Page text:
Helen Baxter covers the recent Jeff Gomez masterclass on transmedia storytelling, hosted by XMediaLab at Unitec in Auckland.
"Gomez believes that transmedia producers are the rockstars of the future, people who understand how to create worlds worthy of devotion, and to curate fandom, especially among a young audience."
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Jeff Gomez is CEO of Starlight Runner Entertainment which has produced transmedia for Avatar, Pirates of the Caribbean and Dexter, as well as for corporates and governments.
As is only to be expected from a transmedia master, Gomez is an engaging storyteller, regaling us with tales of discovering the world of Lucha Libre
wrestling as a child, a world of “masked musclebound dudes smashing each other like superheroes.”
He described cutting out thumbnail pictures of Godzilla from the TV guide, and how the TV show Kikaider he watched while in Hawaii sparked an early desire to become a Mangaka or comic book writer.
At college Gomez became a Dungeon Master for Dungeons and Dragons (D&D) games, weaving the weaving hopes and aspirations of the players into the gameplay. His first experience with computers was an early Apple II computer that “looked like a typewriter taped to a television”. Through online bulletin boards he could reach a wider audience for his imagination and “be the Dungeon Master for a million people!”
Architecture for Dialogue
Gomez sums up the ultimate challenge of transmedia production as creating integrated content where attention flows from device to device. The difference between multiplatform and transmedia storytelling is that transmedia includes an 'architecture for dialogue'.
With an effective architecture for dialogue in place the audience gets the sense that “this thing is listening to you”
which creates an ardent fanbase. He gives the example of the super-fans at theonering.net
who became Peter Jackson’s apostles and “taught the world what a Hobbit was.”
Native transmedia development starts at the beginning of a project, and is platform neutral. Digital breadcrumb trails are laid between channels and devices, allowing the audience to experience the “euphoria in collecting and connecting the pieces.”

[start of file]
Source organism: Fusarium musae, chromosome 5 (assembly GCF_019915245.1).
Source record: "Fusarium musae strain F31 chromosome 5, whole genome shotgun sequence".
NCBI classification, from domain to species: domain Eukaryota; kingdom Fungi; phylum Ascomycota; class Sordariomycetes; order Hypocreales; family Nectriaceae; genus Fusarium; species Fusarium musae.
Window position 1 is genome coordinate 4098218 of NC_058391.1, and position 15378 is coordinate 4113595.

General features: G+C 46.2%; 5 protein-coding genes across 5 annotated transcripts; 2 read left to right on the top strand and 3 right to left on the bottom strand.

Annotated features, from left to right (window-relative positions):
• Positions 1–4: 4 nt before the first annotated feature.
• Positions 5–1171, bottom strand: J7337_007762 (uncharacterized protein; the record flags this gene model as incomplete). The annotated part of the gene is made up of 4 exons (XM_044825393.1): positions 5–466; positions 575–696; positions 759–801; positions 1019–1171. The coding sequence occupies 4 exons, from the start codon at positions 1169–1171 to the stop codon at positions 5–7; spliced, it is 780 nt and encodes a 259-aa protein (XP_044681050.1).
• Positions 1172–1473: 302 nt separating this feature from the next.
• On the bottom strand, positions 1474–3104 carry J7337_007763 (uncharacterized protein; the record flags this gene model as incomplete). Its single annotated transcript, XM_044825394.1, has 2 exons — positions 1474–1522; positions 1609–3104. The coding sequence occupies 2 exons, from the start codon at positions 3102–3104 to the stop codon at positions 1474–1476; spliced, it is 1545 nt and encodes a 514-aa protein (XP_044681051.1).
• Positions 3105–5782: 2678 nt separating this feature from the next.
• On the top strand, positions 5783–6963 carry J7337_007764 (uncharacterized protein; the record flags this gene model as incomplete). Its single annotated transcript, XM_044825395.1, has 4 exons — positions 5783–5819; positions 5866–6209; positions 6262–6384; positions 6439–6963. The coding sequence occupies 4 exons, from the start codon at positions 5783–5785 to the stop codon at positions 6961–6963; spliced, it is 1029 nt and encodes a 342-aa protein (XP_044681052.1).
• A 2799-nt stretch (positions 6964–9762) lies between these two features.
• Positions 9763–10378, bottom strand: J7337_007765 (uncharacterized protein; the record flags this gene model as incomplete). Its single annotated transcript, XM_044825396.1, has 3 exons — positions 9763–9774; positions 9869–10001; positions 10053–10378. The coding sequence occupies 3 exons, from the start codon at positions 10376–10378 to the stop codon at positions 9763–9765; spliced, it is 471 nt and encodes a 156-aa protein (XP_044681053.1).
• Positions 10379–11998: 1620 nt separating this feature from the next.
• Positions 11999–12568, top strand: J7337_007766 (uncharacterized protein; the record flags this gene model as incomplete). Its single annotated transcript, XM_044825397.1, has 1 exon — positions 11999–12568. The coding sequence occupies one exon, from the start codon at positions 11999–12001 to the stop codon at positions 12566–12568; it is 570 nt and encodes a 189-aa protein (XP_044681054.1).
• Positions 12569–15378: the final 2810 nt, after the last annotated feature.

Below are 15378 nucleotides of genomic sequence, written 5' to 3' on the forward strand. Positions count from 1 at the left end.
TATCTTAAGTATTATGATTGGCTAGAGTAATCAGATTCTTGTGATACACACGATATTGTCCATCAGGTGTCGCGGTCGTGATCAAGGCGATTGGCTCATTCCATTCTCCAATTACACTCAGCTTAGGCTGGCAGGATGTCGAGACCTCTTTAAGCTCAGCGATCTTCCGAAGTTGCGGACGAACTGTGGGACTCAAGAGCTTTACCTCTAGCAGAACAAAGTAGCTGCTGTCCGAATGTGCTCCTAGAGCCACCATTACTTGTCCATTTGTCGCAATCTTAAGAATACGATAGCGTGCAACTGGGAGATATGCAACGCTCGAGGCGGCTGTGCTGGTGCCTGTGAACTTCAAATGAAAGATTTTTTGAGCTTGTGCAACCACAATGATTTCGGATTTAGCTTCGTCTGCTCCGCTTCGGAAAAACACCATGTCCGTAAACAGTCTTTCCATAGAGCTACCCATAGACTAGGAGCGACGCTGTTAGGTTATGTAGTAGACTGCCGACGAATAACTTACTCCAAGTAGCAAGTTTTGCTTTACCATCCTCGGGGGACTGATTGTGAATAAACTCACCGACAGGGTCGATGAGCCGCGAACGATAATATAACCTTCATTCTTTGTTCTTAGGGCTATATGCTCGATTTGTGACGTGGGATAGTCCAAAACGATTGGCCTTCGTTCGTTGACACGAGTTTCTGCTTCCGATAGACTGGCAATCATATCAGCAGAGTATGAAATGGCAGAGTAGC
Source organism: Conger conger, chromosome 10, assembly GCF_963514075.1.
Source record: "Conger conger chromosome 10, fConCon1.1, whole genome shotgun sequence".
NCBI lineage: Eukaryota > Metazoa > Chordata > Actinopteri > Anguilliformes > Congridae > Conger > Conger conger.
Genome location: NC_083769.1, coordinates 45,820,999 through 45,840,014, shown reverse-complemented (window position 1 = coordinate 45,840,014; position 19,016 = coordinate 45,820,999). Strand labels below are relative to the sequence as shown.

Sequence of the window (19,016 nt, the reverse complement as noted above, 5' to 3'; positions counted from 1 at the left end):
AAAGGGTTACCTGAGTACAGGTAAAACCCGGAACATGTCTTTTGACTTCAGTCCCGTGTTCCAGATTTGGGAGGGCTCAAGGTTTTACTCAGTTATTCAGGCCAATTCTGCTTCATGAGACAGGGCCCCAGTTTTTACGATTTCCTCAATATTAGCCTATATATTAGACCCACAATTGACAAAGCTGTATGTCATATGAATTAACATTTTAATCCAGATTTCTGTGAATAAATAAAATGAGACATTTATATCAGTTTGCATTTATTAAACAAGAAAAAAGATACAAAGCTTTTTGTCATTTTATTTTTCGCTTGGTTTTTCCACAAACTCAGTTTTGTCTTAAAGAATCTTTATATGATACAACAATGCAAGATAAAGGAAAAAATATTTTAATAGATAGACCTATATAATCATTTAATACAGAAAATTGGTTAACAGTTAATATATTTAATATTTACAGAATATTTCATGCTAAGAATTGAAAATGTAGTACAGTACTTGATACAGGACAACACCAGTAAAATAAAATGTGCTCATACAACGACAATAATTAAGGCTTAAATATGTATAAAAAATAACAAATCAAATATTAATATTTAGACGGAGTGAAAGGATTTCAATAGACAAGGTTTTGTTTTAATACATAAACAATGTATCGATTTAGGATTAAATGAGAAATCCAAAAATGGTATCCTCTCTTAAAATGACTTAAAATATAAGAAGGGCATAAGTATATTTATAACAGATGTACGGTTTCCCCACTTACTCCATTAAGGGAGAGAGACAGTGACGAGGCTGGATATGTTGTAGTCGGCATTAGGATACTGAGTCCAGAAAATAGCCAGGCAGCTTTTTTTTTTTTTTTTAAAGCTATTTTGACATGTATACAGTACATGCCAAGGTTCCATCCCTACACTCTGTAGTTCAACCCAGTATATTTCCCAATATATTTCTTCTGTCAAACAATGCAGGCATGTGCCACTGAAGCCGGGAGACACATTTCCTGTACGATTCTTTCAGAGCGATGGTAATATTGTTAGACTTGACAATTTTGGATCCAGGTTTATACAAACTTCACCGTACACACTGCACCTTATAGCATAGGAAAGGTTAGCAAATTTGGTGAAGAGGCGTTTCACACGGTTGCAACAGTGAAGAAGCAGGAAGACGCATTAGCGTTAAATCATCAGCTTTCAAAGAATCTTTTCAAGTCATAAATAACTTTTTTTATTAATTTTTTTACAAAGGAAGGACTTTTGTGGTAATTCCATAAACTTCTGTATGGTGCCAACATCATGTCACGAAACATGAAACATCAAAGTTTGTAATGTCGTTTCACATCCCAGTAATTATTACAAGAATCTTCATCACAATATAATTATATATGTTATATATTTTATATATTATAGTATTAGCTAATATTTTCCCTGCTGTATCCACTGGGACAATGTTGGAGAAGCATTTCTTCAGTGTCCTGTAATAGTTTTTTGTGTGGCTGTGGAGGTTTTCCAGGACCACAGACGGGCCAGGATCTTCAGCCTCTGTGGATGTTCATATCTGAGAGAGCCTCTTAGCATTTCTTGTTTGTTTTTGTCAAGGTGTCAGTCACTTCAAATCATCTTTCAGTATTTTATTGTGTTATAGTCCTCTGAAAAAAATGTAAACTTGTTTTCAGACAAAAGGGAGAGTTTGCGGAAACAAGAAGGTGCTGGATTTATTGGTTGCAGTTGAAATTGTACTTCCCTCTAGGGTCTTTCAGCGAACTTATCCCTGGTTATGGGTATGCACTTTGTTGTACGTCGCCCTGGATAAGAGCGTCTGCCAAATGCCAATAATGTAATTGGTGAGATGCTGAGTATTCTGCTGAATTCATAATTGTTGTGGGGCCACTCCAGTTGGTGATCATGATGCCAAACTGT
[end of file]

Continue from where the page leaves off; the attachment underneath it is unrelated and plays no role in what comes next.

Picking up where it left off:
Gomez describes each media or platform “as a musical instrument that together play a narrative symphony”, and talks of planting seeds that grow into plotlines. Preparing content to extend across multiple platforms makes commercial sense and some great advice is to “Take equity!”
A Q&A session before lunch led to some useful tips on how to find work in the transmedia space:
“There are two ways. First make transmedia. It can be modest, but make it beautiful, make the elements sing together as a portfolio piece, show it off and have evidence of audience participation and feedback. If you do it enough, people will talk, so finish it!
Secondly, write about transmedia, as people who can talk about and crystalise Transmedia narrative are rare. Communicate it clearly, as every time someone does it they get hired and are taken off the market.”
The focus after lunch was on the practice of producing transmedia, to extend across multiple platforms with ‘interproduct elegance’. Gomez suggests using timeless themes that are simple yet artfully presented, to think like franchise and develop storyworlds that exist beyond the edges, with a past and a present. Simplicity is key, as great fictional universes usually contain a single, vital message.
Beyond the Edges
Storyworlds needs to function as a real system around the drama, with stories somehow continuing afterwards. Transmedia narratives have to last, with subchapters that feel relatively complete. The audience must fall in love with the characters to follow them across channels which Gomez describes as ‘The Chase’.
Write the Bible
Storyworld building starts with a logline describing the attributes of the world, profiles of the hero and supporting characters. Creatures types are sketched out as are locations, maps, special items and artefacts, and any metaphysics, magic or super-science is detailed. Finally archetypes messages and themes are outlined to create a story or brand essence, for what Gomez calls ‘The Narrative Engine’.
When pitching a transmedia project the advice Gomez gives is to lead with the story and keep it short. You need to clarify that the storyworld is accessible through multiple touchpoints and be specific about how the IP works on at least three platforms but don’t just list platforms. Above all, "be deep but don’t drown them in the details."
For any multi-platform implementations of narrative canon must be observed, and genre is the flesh on the skeleton of the narrative. “Story has to come first.”
Gomez believes that transmedia producers are the rockstars of the future, people who understand how to create worlds worthy of devotion, and to curate fandom, especially among a young audience.
"We need to give young people our assets and let them play, as they are a generation used to feedback and validation. If you don’t do this they will go somewhere else.”
Gomez finished the day by showing how transmedia can transform education and enact social change, highlighting a programme in Colombia
that is using transmedia to inspire a new generation of leaders and entrepreneurs.
Ten Transmedia Takeaways:
- Start with the story
- Do your homework
- Distil the story DNA
- Write the Bible
- Open up dialogue
- Find the aspirational drivers
- Engage the visionary/storyteller
- Simple themes. Rich variation.
- Create emotional connections
- Fans curate storyworlds